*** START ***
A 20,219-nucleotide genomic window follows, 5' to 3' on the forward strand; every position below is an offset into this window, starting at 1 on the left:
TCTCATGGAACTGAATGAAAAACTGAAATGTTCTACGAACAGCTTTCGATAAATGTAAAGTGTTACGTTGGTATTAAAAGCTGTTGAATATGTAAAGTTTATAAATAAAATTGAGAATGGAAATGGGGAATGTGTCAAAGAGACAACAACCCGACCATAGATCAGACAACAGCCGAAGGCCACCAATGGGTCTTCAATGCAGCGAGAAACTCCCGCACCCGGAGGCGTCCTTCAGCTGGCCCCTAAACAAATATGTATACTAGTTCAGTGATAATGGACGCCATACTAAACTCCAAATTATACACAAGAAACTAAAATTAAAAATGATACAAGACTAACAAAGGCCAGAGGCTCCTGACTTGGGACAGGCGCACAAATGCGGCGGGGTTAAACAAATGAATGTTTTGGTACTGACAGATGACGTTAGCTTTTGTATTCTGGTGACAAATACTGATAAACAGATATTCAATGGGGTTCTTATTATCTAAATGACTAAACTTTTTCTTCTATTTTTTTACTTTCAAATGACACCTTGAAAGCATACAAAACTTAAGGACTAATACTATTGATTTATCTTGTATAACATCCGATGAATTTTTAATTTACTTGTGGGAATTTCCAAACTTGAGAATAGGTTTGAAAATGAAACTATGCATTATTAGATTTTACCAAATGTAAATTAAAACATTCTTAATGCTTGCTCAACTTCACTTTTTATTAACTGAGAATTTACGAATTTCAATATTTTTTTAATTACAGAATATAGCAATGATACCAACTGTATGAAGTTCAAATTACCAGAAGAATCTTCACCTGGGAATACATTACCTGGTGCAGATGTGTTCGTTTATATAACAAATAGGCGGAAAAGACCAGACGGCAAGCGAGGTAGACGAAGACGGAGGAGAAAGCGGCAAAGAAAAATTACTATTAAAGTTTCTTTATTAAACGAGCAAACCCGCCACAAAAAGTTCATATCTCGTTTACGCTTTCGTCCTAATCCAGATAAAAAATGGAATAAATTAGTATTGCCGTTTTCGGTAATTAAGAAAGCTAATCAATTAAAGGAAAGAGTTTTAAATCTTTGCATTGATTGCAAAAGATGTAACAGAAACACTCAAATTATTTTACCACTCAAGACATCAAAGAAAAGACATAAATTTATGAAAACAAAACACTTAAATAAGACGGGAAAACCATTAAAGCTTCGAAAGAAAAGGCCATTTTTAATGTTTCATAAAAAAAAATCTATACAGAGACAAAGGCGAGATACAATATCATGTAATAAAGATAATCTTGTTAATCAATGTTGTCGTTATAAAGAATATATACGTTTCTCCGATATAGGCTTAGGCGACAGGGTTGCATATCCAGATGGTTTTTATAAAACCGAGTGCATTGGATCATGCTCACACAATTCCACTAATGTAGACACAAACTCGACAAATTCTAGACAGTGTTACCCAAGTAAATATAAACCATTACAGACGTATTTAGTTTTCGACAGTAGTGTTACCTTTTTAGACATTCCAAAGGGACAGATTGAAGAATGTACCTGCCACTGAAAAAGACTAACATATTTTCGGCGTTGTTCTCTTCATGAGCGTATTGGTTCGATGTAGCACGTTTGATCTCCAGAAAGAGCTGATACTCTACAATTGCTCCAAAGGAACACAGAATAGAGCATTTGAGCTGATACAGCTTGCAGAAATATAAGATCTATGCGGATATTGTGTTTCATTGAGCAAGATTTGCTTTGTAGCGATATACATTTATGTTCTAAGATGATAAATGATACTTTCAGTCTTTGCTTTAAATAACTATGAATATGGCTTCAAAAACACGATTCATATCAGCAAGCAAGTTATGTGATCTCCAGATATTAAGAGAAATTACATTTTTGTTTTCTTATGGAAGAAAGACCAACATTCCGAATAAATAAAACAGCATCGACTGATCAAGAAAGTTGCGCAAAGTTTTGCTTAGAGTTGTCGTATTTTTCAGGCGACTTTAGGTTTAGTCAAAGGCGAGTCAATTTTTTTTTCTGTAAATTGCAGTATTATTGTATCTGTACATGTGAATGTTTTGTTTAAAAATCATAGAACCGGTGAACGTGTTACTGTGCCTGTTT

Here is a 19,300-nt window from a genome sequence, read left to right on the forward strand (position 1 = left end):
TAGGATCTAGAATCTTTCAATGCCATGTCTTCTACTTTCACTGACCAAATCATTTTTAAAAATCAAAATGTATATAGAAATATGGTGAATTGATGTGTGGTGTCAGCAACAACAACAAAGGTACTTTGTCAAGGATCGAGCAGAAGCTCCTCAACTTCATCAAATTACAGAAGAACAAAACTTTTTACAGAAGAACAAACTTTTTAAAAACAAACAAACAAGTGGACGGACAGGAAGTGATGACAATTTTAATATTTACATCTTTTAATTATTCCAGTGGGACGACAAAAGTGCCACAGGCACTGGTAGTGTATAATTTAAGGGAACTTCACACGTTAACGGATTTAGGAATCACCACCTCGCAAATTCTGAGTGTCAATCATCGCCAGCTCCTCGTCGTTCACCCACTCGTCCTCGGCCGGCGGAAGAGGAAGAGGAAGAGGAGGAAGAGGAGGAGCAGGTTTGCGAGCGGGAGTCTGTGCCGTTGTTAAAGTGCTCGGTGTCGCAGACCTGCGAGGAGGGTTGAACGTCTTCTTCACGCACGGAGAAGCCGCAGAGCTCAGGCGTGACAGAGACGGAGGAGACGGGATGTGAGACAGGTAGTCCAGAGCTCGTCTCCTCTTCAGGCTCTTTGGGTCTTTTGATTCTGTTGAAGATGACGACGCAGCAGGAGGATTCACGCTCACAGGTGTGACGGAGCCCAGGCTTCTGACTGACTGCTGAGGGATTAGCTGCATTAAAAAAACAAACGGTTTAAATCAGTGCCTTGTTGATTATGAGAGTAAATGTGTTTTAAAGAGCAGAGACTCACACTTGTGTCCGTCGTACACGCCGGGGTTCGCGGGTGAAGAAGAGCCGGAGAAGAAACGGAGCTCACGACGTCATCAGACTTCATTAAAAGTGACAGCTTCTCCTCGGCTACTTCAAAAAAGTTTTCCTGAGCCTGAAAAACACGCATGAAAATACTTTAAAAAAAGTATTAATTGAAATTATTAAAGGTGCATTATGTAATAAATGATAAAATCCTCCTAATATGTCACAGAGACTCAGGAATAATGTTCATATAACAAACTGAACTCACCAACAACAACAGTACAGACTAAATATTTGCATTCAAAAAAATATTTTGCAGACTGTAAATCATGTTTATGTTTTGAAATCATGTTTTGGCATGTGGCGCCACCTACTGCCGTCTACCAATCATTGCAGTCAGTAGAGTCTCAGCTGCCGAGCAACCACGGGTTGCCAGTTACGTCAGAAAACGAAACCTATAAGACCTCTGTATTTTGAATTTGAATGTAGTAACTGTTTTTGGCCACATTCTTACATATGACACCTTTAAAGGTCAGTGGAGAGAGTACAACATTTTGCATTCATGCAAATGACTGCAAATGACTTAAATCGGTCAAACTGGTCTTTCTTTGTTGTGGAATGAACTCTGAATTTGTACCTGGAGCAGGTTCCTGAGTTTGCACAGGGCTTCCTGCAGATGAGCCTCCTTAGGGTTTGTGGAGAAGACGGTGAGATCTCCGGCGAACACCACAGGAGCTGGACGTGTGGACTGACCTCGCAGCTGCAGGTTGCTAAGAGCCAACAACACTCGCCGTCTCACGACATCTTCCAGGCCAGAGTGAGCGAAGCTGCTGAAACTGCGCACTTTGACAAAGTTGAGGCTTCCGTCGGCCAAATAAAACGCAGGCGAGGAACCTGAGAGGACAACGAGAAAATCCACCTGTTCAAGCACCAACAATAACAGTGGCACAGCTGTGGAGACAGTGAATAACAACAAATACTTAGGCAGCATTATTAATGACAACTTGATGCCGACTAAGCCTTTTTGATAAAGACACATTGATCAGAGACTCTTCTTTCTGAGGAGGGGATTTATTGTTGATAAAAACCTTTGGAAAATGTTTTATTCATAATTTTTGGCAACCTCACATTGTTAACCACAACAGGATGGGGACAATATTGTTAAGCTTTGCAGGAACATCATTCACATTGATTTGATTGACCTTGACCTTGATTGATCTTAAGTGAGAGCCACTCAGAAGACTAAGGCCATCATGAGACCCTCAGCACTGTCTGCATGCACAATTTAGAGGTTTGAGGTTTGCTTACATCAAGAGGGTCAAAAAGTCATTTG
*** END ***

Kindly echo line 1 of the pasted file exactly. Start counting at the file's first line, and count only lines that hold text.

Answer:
A 20,219-nucleotide genomic window follows, 5' to 3' on the forward strand; every position below is an offset into this window, starting at 1 on the left: